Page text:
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Parental leave eligibility

Employees may be able to take leave from work to care for their new child. Calculate your leave entitlement using our eligibility tool.

To be eligible for paid parental leave, you must establish a sufficient connection between New Zealand and the employment you are relying on to qualify for payments.

You will need evidence that you work for a New Zealand employer, pay income tax to New Zealand, and that your employment relationship is subject to New Zealand employment law.

Parental leave eligibility tool

You can calculate how much parental leave you or your partner are entitled to by using the parental leave eligibility tool.

Answer each question below to find out if, and for how long, you or your partner are entitled to parental leave.

Question 1

Are you giving birth to a child or going to be the primary carer of a child under 6 who you will have permanent responsibility for?


Special situations to be aware of

If you are both an employee of an organisation and run your own business as a self-employed person, you cannot combine these hours to meet the parental leave payment threshold test. The threshold test must be met in each of the types of engagement, either eligible as an employee or eligible as a self-employed person.

If you are a shareholder employee, ie owner of a company that you are employed in, you may qualify as either a self-employed person or an employee. Again, you can only meet the payment threshold test in either your employment or self-employment.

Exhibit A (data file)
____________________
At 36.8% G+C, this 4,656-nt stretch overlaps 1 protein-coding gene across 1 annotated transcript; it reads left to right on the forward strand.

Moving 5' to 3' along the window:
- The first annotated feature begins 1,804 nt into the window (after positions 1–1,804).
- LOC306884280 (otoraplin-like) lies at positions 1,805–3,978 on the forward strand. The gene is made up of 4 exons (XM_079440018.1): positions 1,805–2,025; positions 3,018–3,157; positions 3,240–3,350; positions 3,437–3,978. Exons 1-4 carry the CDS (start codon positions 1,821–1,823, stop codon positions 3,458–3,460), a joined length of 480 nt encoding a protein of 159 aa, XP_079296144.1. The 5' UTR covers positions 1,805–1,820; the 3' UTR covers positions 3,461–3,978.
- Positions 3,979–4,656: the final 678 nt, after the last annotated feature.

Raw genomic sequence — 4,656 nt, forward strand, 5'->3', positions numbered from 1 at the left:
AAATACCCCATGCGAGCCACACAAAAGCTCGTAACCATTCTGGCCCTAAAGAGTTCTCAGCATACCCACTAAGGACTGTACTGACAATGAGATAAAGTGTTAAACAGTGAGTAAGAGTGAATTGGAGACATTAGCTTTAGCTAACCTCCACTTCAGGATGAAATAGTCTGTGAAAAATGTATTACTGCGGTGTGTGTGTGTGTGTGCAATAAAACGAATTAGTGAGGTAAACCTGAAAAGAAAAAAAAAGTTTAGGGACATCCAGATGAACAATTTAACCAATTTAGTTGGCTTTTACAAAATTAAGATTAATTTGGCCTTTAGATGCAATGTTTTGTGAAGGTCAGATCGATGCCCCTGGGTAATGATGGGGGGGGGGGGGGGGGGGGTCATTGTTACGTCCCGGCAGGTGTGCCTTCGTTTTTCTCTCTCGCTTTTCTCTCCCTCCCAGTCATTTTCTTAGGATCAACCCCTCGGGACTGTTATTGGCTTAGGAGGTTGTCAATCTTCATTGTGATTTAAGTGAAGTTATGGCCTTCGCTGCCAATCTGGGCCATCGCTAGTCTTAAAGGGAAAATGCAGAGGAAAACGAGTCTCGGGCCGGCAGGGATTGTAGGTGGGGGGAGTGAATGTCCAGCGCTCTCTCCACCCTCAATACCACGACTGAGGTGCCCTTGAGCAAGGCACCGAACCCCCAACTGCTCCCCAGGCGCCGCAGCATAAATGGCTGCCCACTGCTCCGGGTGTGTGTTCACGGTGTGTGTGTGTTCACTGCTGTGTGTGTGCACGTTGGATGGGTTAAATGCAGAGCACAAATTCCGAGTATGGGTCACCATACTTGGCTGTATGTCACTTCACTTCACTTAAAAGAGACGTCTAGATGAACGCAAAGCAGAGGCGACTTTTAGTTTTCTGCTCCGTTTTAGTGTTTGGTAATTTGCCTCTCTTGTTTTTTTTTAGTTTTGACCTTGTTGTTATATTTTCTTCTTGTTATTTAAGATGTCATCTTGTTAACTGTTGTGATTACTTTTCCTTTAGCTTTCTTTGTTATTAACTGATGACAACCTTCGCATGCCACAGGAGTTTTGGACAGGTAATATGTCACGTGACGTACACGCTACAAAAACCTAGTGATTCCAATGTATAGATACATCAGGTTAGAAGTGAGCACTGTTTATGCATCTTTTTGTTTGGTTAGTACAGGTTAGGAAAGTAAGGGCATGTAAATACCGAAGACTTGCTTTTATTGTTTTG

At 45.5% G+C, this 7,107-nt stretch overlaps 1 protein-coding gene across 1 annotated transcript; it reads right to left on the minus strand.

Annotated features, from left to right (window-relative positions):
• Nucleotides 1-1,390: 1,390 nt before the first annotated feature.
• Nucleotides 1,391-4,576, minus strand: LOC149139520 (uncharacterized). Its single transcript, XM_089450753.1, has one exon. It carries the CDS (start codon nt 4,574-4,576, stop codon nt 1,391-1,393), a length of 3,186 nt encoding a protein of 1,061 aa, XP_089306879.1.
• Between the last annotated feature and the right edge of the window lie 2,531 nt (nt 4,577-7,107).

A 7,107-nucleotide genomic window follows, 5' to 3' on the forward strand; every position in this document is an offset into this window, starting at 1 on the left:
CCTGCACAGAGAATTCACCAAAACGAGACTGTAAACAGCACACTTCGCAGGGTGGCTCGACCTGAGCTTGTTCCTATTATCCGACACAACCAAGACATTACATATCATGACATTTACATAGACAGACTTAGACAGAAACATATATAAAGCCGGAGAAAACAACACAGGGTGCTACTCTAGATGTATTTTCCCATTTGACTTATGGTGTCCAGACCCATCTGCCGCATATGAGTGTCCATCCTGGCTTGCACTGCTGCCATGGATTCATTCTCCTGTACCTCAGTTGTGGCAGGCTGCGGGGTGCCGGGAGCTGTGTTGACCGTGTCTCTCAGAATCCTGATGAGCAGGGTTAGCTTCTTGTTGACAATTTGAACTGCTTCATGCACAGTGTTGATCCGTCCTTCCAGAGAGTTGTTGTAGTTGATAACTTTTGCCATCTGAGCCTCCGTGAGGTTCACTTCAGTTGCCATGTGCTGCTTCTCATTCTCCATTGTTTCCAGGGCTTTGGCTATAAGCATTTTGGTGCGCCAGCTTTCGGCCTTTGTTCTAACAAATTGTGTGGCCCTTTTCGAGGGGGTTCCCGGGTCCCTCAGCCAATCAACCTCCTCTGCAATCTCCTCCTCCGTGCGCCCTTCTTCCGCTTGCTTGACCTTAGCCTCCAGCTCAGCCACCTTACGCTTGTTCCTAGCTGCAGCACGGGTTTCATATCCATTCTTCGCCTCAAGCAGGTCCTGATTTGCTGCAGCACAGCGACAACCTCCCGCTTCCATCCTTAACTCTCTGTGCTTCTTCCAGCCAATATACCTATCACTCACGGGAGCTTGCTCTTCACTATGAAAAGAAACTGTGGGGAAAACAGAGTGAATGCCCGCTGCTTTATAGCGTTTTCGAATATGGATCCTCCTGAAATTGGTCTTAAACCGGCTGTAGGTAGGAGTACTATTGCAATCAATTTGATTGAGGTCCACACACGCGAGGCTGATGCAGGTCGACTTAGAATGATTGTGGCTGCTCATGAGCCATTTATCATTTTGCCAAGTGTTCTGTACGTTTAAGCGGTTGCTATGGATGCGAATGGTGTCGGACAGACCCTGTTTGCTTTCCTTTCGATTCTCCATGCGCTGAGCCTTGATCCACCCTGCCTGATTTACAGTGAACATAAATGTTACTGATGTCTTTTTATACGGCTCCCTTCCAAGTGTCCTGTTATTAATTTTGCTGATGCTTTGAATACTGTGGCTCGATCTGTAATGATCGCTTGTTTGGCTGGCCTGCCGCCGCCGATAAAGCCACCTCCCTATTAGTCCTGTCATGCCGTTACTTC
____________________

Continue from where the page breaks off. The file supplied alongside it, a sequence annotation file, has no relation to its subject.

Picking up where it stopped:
However, note that if you meet the payment threshold test in each of your employment and self-employment, you can then combine the amount of earnings calculated to maximize payments you will receive during the payment period.

If you would normally have been at work for an hour (or hours) but were absent due to the reasons listed below, this time is still counted towards the 10 hour per week criteria:

  • absent on leave with pay
  • on leave without pay (other than parental leave) with the employer’s agreement
  • pregnant and on primary carer leave prior to the expected date of delivery
  • entitled to an ACC payment for that hour
  • on volunteers leave
  • absent for any other reason that doesn’t disrupt your normal pattern of employment, in the view of a Labour Inspector.

The Employment Court has previously determined that a period of time where someone has been engaged as an employee but has not yet commenced the performance of physical work with an employer will not be counted towards the period of employment with that employer for the purposes of parental leave eligibility requirements.

Usually, an employee's old employer counts as the ‘same employer’ if:

  • a trade, business or undertaking is transferred (eg sold) from one employer to another
  • a body corporate is changed or replaced because of legislation
  • trustees take over the business after the employer’s death
  • there’s a change in partners, personal representatives or trustees who employ the employee